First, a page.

I want to remind everyone that I’m hosting Regional Recipes this month, and the region is Greece! If you want to join in, you still have a few more days. The deadline for submissions is October 15th and I’ll post the round-up on the 20th. You can read more about it, including the rules, here.
My submission is Greek stuffed eggplant, also known as “little shoes,” because they look like shoes (surprise!). This is probably my favorite of all the Greek dishes I have tried. Well, this and moussaka, which are basically the same thing.
My favorite part of this dish is the bechamel sauce on top. If you are familiar with it, you probably agree it’s one of those standard sauces everyone should know. It’s perfect for topping so many different casseroles. It's got a mild, buttery flavor, but once you get the basic recipe down, you can begin to incorporate different flavors. In fact, I did a version with chopped spinach that was very delicious. I'll try to get a recipe up in the near future. In the meantime, enjoy the "little shoes".
Inspired and adapted from The Best Traditional Recipes of Greek Cooking (1995 version)
- 2 medium-large eggplants
- 1 pound ground lamb or beef
- ½ onion, chopped
- 1 bunch parsley, chopped (mint, oregano, and basil also work well)
- 2 cloves garlic, chopped
- 2 cups crushed tomatoes
- 1 tbs tomato paste
- Salt and pepper to taste
- 4 tbs crumbled feta cheese
For the béchamel:
- 6 tbs all purpose flour
- 2 tbs olive oil
- 3 tbs butter
- 2 ½ cups hot milk (low-fat is fine, but no nonfat)
- 2 eggs, beaten
- salt (I used about 1 tsp kosher salt, could have used more)
- fresh ground black pepper
- pinch of nutmeg (about ¼ tsp)
Some people prefer to hollow out the eggplants before cooking them, but I find it easier to do when they are softened. Whether you do it before or after cooking, it’s going to take some patience to scrape out the pulp without tearing into the skin. You want to end up with a nice “boat” with about ½ inch of pulp still attached to the skin. If you do decide to do it before, you’ll still need to bake the boats before filling them to ensure the eggplant is sufficiently softened at the end.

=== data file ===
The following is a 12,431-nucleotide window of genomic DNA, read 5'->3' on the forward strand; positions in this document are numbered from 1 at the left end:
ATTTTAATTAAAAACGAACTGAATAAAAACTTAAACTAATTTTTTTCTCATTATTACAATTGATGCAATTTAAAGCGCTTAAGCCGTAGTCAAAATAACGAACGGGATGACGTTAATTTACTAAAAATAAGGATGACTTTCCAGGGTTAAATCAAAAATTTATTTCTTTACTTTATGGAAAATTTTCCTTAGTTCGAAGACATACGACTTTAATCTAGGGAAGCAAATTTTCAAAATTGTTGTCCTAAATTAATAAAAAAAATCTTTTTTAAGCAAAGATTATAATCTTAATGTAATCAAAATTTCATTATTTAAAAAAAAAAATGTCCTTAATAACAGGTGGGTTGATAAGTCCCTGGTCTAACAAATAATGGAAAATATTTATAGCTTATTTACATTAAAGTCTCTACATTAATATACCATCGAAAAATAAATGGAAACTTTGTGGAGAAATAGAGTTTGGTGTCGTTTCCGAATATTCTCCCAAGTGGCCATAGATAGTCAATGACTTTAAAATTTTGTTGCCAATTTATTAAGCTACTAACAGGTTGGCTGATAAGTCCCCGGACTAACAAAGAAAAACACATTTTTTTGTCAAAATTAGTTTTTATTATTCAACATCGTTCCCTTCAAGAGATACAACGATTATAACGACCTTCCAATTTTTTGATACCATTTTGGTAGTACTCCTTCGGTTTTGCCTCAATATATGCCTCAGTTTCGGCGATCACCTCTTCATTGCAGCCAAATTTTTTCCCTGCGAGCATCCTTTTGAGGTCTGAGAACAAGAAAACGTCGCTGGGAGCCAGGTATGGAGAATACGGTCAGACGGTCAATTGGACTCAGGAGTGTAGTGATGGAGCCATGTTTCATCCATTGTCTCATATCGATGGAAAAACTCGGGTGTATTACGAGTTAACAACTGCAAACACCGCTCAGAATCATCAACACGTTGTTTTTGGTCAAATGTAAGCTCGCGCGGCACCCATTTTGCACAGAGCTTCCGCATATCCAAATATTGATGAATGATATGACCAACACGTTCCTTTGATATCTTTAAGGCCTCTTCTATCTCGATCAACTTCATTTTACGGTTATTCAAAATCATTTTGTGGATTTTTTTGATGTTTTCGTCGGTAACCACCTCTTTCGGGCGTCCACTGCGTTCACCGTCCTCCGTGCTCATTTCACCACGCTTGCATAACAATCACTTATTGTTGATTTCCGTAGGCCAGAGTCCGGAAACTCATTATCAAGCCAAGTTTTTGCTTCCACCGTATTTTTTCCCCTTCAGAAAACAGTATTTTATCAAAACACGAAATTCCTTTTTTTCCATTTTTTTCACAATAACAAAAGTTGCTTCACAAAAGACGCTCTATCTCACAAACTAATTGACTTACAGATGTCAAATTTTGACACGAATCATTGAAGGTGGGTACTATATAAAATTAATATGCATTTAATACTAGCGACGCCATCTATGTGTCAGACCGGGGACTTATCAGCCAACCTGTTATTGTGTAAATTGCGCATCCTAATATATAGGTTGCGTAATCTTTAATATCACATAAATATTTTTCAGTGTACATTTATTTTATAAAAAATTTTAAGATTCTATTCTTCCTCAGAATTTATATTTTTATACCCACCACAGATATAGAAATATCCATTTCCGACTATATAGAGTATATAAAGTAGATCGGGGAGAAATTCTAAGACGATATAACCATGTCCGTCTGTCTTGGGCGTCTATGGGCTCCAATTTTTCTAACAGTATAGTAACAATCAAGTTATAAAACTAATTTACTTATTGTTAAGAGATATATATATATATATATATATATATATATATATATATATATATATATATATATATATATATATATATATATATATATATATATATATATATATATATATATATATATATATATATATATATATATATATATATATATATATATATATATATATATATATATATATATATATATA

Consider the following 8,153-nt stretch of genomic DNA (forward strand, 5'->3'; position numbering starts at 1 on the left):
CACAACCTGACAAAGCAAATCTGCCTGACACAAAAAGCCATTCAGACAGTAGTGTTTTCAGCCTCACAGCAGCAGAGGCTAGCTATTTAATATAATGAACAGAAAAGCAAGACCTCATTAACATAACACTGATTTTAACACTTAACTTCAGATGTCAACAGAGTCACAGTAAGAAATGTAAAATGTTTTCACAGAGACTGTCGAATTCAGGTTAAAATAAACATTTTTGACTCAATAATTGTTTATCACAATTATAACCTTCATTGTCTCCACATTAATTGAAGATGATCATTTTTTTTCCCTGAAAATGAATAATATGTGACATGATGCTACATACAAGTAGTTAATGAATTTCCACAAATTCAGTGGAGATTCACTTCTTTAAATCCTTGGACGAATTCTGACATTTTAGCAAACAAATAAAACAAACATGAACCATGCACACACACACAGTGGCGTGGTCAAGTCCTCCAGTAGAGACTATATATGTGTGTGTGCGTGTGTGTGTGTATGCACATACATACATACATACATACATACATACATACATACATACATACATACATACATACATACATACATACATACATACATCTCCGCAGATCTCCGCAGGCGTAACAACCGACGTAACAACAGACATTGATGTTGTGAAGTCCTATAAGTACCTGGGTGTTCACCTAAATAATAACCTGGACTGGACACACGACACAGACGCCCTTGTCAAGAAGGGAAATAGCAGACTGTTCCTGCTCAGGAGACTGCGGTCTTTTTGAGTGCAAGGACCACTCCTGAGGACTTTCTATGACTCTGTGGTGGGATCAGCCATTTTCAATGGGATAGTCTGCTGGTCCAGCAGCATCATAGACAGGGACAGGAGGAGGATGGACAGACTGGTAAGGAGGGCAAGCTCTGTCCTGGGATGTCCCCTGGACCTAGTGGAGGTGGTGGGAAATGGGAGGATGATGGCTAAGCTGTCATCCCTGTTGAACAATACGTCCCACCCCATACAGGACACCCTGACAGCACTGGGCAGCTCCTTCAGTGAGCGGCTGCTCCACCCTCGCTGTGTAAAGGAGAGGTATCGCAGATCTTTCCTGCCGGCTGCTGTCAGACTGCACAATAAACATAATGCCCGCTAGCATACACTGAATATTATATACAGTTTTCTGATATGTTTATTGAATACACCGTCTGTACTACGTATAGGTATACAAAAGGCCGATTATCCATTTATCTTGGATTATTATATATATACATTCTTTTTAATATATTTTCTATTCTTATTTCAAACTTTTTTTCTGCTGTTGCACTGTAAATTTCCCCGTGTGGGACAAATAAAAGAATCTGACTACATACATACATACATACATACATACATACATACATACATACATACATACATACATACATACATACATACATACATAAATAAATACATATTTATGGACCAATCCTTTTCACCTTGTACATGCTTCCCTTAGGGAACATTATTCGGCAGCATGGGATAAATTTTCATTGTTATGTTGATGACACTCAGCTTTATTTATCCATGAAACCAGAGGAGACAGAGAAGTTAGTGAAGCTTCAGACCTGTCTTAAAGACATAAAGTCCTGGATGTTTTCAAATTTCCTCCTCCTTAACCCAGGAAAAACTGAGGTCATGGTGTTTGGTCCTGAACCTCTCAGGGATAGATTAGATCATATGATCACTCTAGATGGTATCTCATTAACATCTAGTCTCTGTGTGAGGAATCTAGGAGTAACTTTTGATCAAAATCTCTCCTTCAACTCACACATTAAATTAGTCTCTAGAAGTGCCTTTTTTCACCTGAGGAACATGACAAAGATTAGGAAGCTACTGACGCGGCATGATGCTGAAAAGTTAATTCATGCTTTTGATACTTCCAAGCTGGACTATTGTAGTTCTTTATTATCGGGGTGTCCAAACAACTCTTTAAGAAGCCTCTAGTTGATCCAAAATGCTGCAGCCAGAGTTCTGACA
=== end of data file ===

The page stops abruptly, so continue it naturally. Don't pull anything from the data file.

Here’s how I do it:
Cut the eggplants in half lengthwise and sprinkle each face liberally with salt to draw out some of the bitter juices. Let the eggplant halves sit for at least 15 minutes. After that time, rinse off the salt and pat dry. Rub a little oil on the faces and roast them skin side up in a 350F oven until tender but still able to hold it’s shape, about 30 to 45 minutes. If the skins start to burn, tent with foil. Once the eggplant is cool enough to touch, scrape out most of the pulp (keep a little attached to the delicate skin) and reserve it. Try not to rip the skin! It needs to be able to hold the filling.
In a large skillet over high heat, add a little olive oil and brown the lamb with the onions. Before adding the remaining ingredients, you may wish to drain off some of the fat, if there seems to be an excessive amount. Add the reserved eggplant pulp, garlic and tomato and tomato paste. Allow the filling to simmer until some of the moisture is evaporated. Don’t let it get too dry, though! Add salt and pepper to taste. Don’t be shy with the salt, I think I used at least 1 tsp of kosher salt and I think I should have used more. When you turn off the heat, add the chopped herbs. Adding them at the end preserves their flavor so you’ll actually taste it in the filling.
Arrange the eggplant in a baking dish and fill them. Set aside while you prepare the béchamel sauce.
To make the béchamel sauce, melt the butter with the olive oil in a medium saucepan over low heat. Add the flour and whisk to make a roux. Cook the roux for 1-2 minutes, but don’t let it brown. Then slowly add the hot milk while whisking vigorously. The mixture will clump, but keep whisking and it will end up smooth. Add the salt, pepper and nutmeg. Remove from the heat briefly and whisk in the eggs. Put it back on the heat and cook over low for maybe another 5 minutes, stirring frequently. Watch that the bottom doesn’t burn. The sauce should be thick, like a pudding. Adjust flavor with salt. Another option is to add 1/4 cup grated Parmesan cheese. When the sauce is done, spread it over the filled eggplant. If you can’t use the béchamel immediately, transfer it to a heat-proof container and press some plastic wrap on top to keep a skin from forming. Don’t wait too long to use it either. When it cools it will be quite thick and gelatinous and difficult to work with.
Sprinkle 1 tbs of the crumbled feta on top each “shoe” and bake in a 350F to 375F oven until heated through and starting to brown on top, about 30 minutes or so. Allow to cool for 10 or 15 minutes before serving. It’s best warm, not piping hot.
Depending on the size of your little shoes and the side dishes you serve (salad, roasted potatoes or bread are perfect), one half will probably be enough for each person.